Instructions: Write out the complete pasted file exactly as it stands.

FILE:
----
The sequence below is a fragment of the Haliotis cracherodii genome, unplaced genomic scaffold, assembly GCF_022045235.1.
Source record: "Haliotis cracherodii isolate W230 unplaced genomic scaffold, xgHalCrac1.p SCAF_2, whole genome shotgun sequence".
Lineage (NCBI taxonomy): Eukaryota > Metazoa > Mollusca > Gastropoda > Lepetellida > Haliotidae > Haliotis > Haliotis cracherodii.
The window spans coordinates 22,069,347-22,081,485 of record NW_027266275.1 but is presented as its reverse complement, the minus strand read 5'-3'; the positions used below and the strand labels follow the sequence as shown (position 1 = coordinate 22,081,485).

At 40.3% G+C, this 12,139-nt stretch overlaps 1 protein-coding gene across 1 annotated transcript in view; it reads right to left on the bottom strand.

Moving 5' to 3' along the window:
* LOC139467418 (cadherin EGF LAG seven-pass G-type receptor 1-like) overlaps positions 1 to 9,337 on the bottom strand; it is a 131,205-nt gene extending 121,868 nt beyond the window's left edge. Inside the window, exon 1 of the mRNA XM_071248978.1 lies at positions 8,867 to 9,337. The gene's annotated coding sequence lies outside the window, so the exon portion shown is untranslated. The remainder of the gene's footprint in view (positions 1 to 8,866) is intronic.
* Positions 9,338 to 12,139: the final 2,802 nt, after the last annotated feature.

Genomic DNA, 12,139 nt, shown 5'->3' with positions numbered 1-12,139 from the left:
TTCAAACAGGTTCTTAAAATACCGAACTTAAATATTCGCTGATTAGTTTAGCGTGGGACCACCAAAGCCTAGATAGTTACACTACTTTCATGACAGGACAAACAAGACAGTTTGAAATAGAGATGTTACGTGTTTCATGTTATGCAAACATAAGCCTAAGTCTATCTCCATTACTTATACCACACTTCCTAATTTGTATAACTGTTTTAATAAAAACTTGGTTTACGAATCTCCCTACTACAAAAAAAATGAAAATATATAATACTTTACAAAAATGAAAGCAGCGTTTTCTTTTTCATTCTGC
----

The sequence below is a fragment of the Haliotis cracherodii genome, unplaced genomic scaffold, assembly GCF_022045235.1.
Source record: "Haliotis cracherodii isolate W230 unplaced genomic scaffold, xgHalCrac1.p SCAF_2, whole genome shotgun sequence".
Lineage (NCBI taxonomy): Eukaryota > Metazoa > Mollusca > Gastropoda > Lepetellida > Haliotidae > Haliotis > Haliotis cracherodii.
The window spans coordinates 22,069,347-22,081,485 of record NW_027266275.1 but is presented as its reverse complement, the minus strand read 5'-3'; the positions used below and the strand labels follow the sequence as shown (position 1 = coordinate 22,081,485).

At 40.3% G+C, this 12,139-nt stretch overlaps 1 protein-coding gene across 1 annotated transcript in view; it reads right to left on the bottom strand.

Moving 5' to 3' along the window:
* LOC139467418 (cadherin EGF LAG seven-pass G-type receptor 1-like) overlaps positions 1 to 9,337 on the bottom strand; it is a 131,205-nt gene extending 121,868 nt beyond the window's left edge. Inside the window, exon 1 of the mRNA XM_071248978.1 lies at positions 8,867 to 9,337. The gene's annotated coding sequence lies outside the window, so the exon portion shown is untranslated. The remainder of the gene's footprint in view (positions 1 to 8,866) is intronic.
* Positions 9,338 to 12,139: the final 2,802 nt, after the last annotated feature.

Genomic DNA, 12,139 nt, shown 5'->3' with positions numbered 1-12,139 from the left:
TTCAAACAGGTTCTTAAAATACCGAACTTAAATATTCGCTGATTAGTTTAGCGTGGGACCACCAAAGCCTAGATAGTTACACTACTTTCATGACAGGACAAACAAGACAGTTTGAAATAGAGATGTTACGTGTTTCATGTTATGCAAACATAAGCCTAAGTCTATCTCCATTACTTATACCACACTTCCTAATTTGTATAACTGTTTTAATAAAAACTTGGTTTACGAATCTCCCTACTACAAAAAAAATGAAAATATATAATACTTTACAAAAATGAAAGCAGCGTTTTCTTTTTCATTCTGC